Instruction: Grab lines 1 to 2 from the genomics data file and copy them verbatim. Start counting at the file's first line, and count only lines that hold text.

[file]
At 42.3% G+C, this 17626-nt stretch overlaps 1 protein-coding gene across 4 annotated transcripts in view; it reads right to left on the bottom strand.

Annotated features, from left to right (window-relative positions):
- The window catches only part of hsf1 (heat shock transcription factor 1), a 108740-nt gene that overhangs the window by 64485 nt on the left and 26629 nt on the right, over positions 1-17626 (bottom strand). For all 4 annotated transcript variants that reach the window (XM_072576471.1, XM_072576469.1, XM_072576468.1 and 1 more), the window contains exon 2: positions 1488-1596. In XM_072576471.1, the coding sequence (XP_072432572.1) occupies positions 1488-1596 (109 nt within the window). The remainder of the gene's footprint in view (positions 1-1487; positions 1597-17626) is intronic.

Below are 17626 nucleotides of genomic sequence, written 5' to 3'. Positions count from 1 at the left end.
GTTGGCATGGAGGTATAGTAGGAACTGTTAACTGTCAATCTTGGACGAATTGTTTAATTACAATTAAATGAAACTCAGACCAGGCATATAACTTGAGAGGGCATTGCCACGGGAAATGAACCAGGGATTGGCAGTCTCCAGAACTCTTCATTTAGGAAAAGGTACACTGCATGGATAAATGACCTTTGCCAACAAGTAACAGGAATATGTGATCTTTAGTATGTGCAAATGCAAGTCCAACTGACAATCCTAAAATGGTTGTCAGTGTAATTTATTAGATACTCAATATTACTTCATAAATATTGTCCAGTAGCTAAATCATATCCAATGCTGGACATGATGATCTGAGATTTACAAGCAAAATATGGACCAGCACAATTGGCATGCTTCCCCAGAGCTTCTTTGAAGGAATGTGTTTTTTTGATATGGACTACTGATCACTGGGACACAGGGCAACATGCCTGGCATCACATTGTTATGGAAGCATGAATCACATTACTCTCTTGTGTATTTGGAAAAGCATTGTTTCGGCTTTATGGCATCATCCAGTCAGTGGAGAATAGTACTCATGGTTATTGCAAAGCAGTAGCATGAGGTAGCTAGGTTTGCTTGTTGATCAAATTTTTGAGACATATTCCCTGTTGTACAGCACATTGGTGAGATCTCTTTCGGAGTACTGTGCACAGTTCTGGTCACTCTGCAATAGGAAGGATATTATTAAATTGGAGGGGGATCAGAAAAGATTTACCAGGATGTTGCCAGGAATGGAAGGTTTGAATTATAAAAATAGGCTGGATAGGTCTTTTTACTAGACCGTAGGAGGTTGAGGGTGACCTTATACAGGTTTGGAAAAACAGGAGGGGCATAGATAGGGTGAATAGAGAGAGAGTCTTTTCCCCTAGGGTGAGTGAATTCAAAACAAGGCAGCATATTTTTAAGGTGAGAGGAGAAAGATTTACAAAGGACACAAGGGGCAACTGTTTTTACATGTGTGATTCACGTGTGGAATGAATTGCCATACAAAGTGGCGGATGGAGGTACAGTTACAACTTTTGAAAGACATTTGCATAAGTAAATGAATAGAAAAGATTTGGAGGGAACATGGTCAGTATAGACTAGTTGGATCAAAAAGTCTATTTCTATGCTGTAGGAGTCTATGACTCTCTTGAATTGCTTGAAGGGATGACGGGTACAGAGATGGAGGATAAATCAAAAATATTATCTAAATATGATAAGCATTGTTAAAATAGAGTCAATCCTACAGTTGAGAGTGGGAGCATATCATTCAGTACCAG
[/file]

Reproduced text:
At 42.3% G+C, this 17626-nt stretch overlaps 1 protein-coding gene across 4 annotated transcripts in view; it reads right to left on the bottom strand.

Annotated features, from left to right (window-relative positions):